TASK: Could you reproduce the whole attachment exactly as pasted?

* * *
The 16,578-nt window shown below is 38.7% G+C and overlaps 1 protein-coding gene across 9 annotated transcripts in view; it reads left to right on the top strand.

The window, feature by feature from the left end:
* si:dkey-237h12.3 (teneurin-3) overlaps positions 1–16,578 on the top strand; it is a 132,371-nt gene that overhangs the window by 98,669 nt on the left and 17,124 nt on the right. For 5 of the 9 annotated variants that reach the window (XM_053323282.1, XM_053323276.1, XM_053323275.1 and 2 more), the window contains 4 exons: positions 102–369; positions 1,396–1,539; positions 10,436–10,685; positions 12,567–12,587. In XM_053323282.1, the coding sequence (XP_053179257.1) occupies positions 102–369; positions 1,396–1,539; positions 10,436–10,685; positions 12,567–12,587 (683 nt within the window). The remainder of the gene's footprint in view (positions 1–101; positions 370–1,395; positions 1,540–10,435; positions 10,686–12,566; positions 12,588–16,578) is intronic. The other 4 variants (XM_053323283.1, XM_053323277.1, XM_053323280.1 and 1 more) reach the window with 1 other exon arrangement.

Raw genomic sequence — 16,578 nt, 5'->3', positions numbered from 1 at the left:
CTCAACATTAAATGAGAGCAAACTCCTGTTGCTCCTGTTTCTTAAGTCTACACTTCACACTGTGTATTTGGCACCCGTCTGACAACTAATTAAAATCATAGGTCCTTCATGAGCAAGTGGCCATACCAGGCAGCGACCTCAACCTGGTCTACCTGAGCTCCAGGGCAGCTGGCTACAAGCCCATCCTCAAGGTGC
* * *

The 16,578-nt window shown below is 38.7% G+C and overlaps 1 protein-coding gene across 9 annotated transcripts in view; it reads left to right on the top strand.

The window, feature by feature from the left end:
* si:dkey-237h12.3 (teneurin-3) overlaps positions 1–16,578 on the top strand; it is a 132,371-nt gene that overhangs the window by 98,669 nt on the left and 17,124 nt on the right. For 5 of the 9 annotated variants that reach the window (XM_053323282.1, XM_053323276.1, XM_053323275.1 and 2 more), the window contains 4 exons: positions 102–369; positions 1,396–1,539; positions 10,436–10,685; positions 12,567–12,587. In XM_053323282.1, the coding sequence (XP_053179257.1) occupies positions 102–369; positions 1,396–1,539; positions 10,436–10,685; positions 12,567–12,587 (683 nt within the window). The remainder of the gene's footprint in view (positions 1–101; positions 370–1,395; positions 1,540–10,435; positions 10,686–12,566; positions 12,588–16,578) is intronic. The other 4 variants (XM_053323283.1, XM_053323277.1, XM_053323280.1 and 1 more) reach the window with 1 other exon arrangement.

Raw genomic sequence — 16,578 nt, 5'->3', positions numbered from 1 at the left:
CTCAACATTAAATGAGAGCAAACTCCTGTTGCTCCTGTTTCTTAAGTCTACACTTCACACTGTGTATTTGGCACCCGTCTGACAACTAATTAAAATCATAGGTCCTTCATGAGCAAGTGGCCATACCAGGCAGCGACCTCAACCTGGTCTACCTGAGCTCCAGGGCAGCTGGCTACAAGCCCATCCTCAAGGTGC